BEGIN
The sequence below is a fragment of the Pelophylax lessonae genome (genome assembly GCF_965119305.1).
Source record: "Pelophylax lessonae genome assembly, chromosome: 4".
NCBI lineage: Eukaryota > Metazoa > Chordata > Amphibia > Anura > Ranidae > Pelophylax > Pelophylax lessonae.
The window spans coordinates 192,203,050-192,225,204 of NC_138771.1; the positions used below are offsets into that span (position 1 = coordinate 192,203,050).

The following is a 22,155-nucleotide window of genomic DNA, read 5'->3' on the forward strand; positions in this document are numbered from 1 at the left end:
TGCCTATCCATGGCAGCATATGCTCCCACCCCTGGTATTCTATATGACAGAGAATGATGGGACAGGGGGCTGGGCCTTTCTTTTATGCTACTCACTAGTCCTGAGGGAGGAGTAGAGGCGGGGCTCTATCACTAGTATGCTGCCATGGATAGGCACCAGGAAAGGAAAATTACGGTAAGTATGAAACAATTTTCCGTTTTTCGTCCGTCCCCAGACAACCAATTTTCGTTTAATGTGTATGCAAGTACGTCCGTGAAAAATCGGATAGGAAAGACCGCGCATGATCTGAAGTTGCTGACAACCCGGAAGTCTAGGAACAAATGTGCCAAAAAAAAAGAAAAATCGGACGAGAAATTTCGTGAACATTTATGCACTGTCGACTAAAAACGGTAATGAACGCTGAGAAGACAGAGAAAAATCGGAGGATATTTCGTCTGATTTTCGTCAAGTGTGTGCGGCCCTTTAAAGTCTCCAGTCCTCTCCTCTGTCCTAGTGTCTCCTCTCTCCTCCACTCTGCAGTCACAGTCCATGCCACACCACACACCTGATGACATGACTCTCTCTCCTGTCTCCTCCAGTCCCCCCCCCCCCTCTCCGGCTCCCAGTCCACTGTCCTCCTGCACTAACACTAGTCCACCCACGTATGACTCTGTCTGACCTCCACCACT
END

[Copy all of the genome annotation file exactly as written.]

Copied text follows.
The sequence below is a fragment of the Pelophylax lessonae genome (genome assembly GCF_965119305.1).
Source record: "Pelophylax lessonae genome assembly, chromosome: 4".
NCBI lineage: Eukaryota > Metazoa > Chordata > Amphibia > Anura > Ranidae > Pelophylax > Pelophylax lessonae.
The window spans coordinates 192,203,050-192,225,204 of NC_138771.1; the positions used below are offsets into that span (position 1 = coordinate 192,203,050).

The following is a 22,155-nucleotide window of genomic DNA, read 5'->3' on the forward strand; positions in this document are numbered from 1 at the left end:
TGCCTATCCATGGCAGCATATGCTCCCACCCCTGGTATTCTATATGACAGAGAATGATGGGACAGGGGGCTGGGCCTTTCTTTTATGCTACTCACTAGTCCTGAGGGAGGAGTAGAGGCGGGGCTCTATCACTAGTATGCTGCCATGGATAGGCACCAGGAAAGGAAAATTACGGTAAGTATGAAACAATTTTCCGTTTTTCGTCCGTCCCCAGACAACCAATTTTCGTTTAATGTGTATGCAAGTACGTCCGTGAAAAATCGGATAGGAAAGACCGCGCATGATCTGAAGTTGCTGACAACCCGGAAGTCTAGGAACAAATGTGCCAAAAAAAAAGAAAAATCGGACGAGAAATTTCGTGAACATTTATGCACTGTCGACTAAAAACGGTAATGAACGCTGAGAAGACAGAGAAAAATCGGAGGATATTTCGTCTGATTTTCGTCAAGTGTGTGCGGCCCTTTAAAGTCTCCAGTCCTCTCCTCTGTCCTAGTGTCTCCTCTCTCCTCCACTCTGCAGTCACAGTCCATGCCACACCACACACCTGATGACATGACTCTCTCTCCTGTCTCCTCCAGTCCCCCCCCCCCCTCTCCGGCTCCCAGTCCACTGTCCTCCTGCACTAACACTAGTCCACCCACGTATGACTCTGTCTGACCTCCACCACT